PINEHURST — Before Republican Mark Harris could say a word about his U.S. Senate campaign, Dick Kuehl told him he couldn’t win.
A member of the local tea party, Kuehl said he was supporting rival Greg Brannon against House Speaker Thom Tillis, whom he considered the front-runner. “I don’t think you can make the runoff,” Kuehl told Harris.
But 45 minutes later, after a remarkably forthright conversation with Harris, Kuehl left with a campaign yard sign, ostensibly for his wife. “I wish I would have heard you earlier,” he said as the two men stood to shake hands.
Harris, a Baptist pastor, is leading a last-minute political revival that emphasizes an old-school style of retail politicking that makes him one of most active candidates in the race.
“Wherever we go and take our message and have the opportunity to share it, it resonates with people,” said Harris in an interview.
Like Kuehl, many of the voters Harris met in his three-county, 200-plus mile tour Friday, didn’t know him before the televised primary debates in late April. The first-time candidate is just now getting their attention, but it may be too late with the election Tuesday.
Harris trails in fundraising and polls behind Tillis, whose deep campaign pockets and favored status among big names in Washington is fueling millions in television ads to get his message to voters.
If no candidate tops 40 percent in the primary vote, the top two will go to a July runoff.
“Obviously, to some large extent what Harris is doing is an indicator of weakness and a function of his limited resources,” said Andy Taylor, an N.C. State University political science professor. “But given that turnout will be low on Tuesday, shaking hands with party activists and other likely voters is as good a strategy available to him as any.”
Harris acknowledges a handshake campaign isn’t enough to win. He even credits his TV commercial, aired sparingly compared to Tillis’ effort, for boosting his name recognition among voters.
“I guess this election ultimately is going to tell us something about North Carolina politics,” said Harris, a lifelong political watcher who favors the pre-digital campaign age. “Has it changed to where you can hide out, just try to raise money so that you can, from a controlled environment, go on the airwaves ... and turn the hearts and minds of North Carolinians? Or are the people of North Carolina going to continue to demand the opportunity to meet and get to know the candidates?”
Top issue: Character
Harris is the only top-tier candidate to take a leave of absence from his job to campaign full time. He entered the race in October, but it took months to get traction. Even his schedule Friday – which included a meet-and-greet event and fundraiser – spoke to his still-budding effort.
With his wife, Beth, at his side, Harris left his hometown of Charlotte early Friday to visit an early voting location in Lillington, 30 miles south of Raleigh, at 9:30 a.m.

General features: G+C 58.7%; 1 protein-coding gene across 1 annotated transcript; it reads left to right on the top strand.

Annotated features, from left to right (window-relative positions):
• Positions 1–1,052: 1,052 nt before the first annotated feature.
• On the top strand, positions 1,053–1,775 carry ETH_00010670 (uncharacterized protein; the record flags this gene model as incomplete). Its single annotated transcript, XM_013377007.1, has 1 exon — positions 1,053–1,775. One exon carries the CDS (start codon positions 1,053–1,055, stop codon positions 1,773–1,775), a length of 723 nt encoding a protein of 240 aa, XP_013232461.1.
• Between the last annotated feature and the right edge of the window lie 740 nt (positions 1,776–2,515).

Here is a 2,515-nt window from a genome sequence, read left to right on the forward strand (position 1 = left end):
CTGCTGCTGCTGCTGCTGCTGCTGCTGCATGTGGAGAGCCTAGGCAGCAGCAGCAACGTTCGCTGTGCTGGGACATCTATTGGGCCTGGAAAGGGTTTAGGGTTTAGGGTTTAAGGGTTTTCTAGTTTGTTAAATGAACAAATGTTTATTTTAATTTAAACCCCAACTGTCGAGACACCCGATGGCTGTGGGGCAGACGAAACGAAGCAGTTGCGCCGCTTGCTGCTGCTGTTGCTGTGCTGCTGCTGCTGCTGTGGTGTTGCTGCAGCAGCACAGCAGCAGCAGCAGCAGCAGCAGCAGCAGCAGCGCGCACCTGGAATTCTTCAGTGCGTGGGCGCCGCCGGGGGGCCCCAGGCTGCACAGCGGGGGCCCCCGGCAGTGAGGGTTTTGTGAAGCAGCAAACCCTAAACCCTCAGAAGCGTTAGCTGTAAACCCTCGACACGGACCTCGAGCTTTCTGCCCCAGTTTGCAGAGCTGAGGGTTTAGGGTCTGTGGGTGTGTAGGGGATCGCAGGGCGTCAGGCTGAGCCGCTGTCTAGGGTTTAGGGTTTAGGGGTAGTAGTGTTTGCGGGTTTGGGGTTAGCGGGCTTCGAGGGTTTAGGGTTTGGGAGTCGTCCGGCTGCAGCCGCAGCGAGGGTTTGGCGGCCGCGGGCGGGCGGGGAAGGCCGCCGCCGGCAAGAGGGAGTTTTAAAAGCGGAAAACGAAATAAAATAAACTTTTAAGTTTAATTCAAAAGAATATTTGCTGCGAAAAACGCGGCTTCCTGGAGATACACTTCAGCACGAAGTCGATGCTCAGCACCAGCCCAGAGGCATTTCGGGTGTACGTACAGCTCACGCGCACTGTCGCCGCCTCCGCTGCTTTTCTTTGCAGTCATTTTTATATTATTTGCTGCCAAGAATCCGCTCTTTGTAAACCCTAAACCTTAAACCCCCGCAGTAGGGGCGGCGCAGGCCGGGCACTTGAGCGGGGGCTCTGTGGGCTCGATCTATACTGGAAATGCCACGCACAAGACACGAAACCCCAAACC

A local pastor led a dozen supporters at the event in prayer and then Harris spoke, emphasizing “character” as the top issue, not policy matters.
In speaking with a local reporter, though, Harris went further than before in criticizing his two rivals’ character, mentioning “political baggage” on their record.
Harris cited a civil judgment that found Brannon misled two investors in his technology company and owes nearly $500,000 in restitution, calling it “a serious issue.” And he said Tillis would be vulnerable against Democrat Kay Hagan in November because of a scandal involving his legislative aides’ extramarital affairs with lobbyists and questions about “pay-to-play” politics involving the election of members to the UNC governing board.
“I’ve got a copy of the July 27, 2013, Charlotte Observer (article) in my car if you want to take a look at it,” he told the reporter, referring to an article about Tillis and the UNC board.
Brannon is appealing the civil judgment, and Tillis rejects the attacks against him.
Lightly attended events
An hour later in Pinehurst, the meet-and-greet at town hall busted when only Kuehl and two other local party officials who helped organize the event attended. It allowed Kuehl to get his one-on-one, in which Harris said the party needed to nominate a strong conservative. “If we try to run Hagan-lite,” he said, referring to Tillis, “versus Hagan there won’t be the energy in the party to coalesce around a candidate and beat Hagan.”
By 3 p.m., Harris was at an early voting site in Democratic-heavy Fayetteville, his 17th in nine days.
Republican Dorothy Cherry, a 74-year-old retiree from Stedman, who heard Harris preach years ago at her church, came to shake his hand. “I know he’s a Christian,” she said later, when asked why she was supporting him. “My first thing is he has the qualities (needed), he has a good reputation and he believes in God. I just think this country needs God in their lives.”
Pointing to Cherry as an example, Harris said he is picking up voters one by one at the polls with his personal touch.
“Folks are shocked,” he said, “that the actual Senate candidate is out there shaking their hands.”